This lesson might have been the biggest eye-opener during the entire trip. Old Dubai is known for their street bazaars, known as Souqs. There is the spice souq, where exotic aromas fill the air as rows of vendors try to sell their spices. There is also the gold souq, where you will see endless displays of shiny gold jewelry and decor. But what I didn’t realize is that these souqs can be anxiety-inducing for someone who has a difficult time saying no to people.

One interesting thing I noticed is that many of the vendors will refer to you as ‘Shakira’. By the end of my experience there, I heard at least ten times “Hey Shakira! Come here”. Later, I learned that calling a woman “Shakira” is a way of complementing her beauty. I do not necessarily know if the origin of this word is related to their love of the Columbian pop-star, but I do know that it was a simultaneously confusing and flattering thing to be called.

Countless vendors hurredly approached me as I was simply walking through the market, all attempting to entice me into their stores. As someone who had never experienced a souq environment before, I hadn’t yet built up the courage to ignore everyone. I ended up speed walking, trying to escape the men literally pulling me into their stores. Suddely, a vendor approached me and immidiately wrapped a pashmina around my head. Unfortunately, this invasive marketing technique proved to be successful. I ended up in his store for around thirty minutes, making attempts to leave but being convinced to stay. I am not proud to say that after that experience, I was much poorer than when

I entered, even though I told myself that I was not going to buy anything there in the first place (but at least I got a cute pashmina).


Moral of the story is souq markets are not made for people who can not handle the extreme hustle and bustle of carnivorous vendors.

Life Lesson 4: You will see a lot of foreign influence

As an American, I was never necessarily encouraged to pay attention to the culture and norms of far away countries. Even when heading to this trip, I couldn’t name a single famous Emirati or even pronounce the name of their president.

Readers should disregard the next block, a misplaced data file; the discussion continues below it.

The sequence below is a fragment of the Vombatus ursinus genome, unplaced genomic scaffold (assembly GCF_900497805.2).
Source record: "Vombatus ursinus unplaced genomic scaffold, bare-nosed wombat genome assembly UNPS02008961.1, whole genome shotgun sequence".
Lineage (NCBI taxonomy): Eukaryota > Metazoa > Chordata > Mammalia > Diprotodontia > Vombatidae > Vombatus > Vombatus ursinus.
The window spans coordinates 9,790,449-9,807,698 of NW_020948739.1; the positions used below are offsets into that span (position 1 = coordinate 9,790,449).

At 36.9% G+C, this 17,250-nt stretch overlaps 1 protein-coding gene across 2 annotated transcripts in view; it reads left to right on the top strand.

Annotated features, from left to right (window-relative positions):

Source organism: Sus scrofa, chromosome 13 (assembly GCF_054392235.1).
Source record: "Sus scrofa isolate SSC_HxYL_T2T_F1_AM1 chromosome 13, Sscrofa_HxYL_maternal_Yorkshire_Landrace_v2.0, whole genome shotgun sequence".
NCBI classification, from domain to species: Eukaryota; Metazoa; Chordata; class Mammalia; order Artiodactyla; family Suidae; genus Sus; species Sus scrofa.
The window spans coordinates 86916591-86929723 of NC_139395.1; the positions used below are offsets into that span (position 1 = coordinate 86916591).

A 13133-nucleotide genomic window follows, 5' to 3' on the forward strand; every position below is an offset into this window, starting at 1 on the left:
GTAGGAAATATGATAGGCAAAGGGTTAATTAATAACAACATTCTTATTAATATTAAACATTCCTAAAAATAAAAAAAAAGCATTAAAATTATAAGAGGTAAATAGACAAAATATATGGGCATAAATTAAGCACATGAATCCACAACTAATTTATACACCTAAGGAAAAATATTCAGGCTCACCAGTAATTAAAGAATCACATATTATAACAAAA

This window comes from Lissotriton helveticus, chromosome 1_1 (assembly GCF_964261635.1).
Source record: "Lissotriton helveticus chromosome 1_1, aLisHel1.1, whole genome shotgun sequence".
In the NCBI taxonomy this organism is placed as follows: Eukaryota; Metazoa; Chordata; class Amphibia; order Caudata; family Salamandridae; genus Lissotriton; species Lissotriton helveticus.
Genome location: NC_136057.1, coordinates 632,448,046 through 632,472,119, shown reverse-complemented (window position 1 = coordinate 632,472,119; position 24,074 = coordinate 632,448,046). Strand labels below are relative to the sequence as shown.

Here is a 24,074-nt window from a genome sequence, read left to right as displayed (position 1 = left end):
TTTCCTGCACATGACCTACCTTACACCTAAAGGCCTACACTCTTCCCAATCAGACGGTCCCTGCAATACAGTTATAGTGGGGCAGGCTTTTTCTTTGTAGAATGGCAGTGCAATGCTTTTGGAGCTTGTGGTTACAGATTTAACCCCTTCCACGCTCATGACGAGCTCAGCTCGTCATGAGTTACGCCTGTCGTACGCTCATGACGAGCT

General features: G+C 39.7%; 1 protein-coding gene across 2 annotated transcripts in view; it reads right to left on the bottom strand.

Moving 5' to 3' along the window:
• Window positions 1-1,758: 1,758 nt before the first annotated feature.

So when locals asked where I was from and excitedly responded with “Ahhh, Obama country!” I was surprised and delighted. I hadn’t realized that the former president had an impact on this small middle-Eastern country and it puts into perspective the global knowledge foreign nations have when compared to Americans. There was actually quite a bit of American influence everywhere, from billboards of Timothy Chamalet to a Subway in the foodcourt of the mall. But it’s not just American influence; one thing I noticed while walking through the food court of the mall and looking at most of the restaurants in general, you will find food from all over.


I didn’t really have a grasp of what Emirati food was like so I wanted to look for a restaurant that felt authentic. But looking at my options, I saw that the food mostly came from other places. I saw countless burger shops, Japanese restaurants, Turkish restaurants, even a Bosnian restaurant, but I had a hard time finding something that felt real to the UAE, at least in downtown. I'm not sure if it's the fact that Dubai is integrated with Western influence or I did not search hard enough, but it would make a fun vacation challenge to check out local hole-in-wall places and taste food that really represents the country.

A little tip for foodies traveling to Dubai: things are significantly cheaper the further you get from downtown. A burger shop I walked by in Old Dubai had a veggie burger for the equivalent of $2!

Dive deeper into Dubai and find an itinerary through my YoutubeChannel here.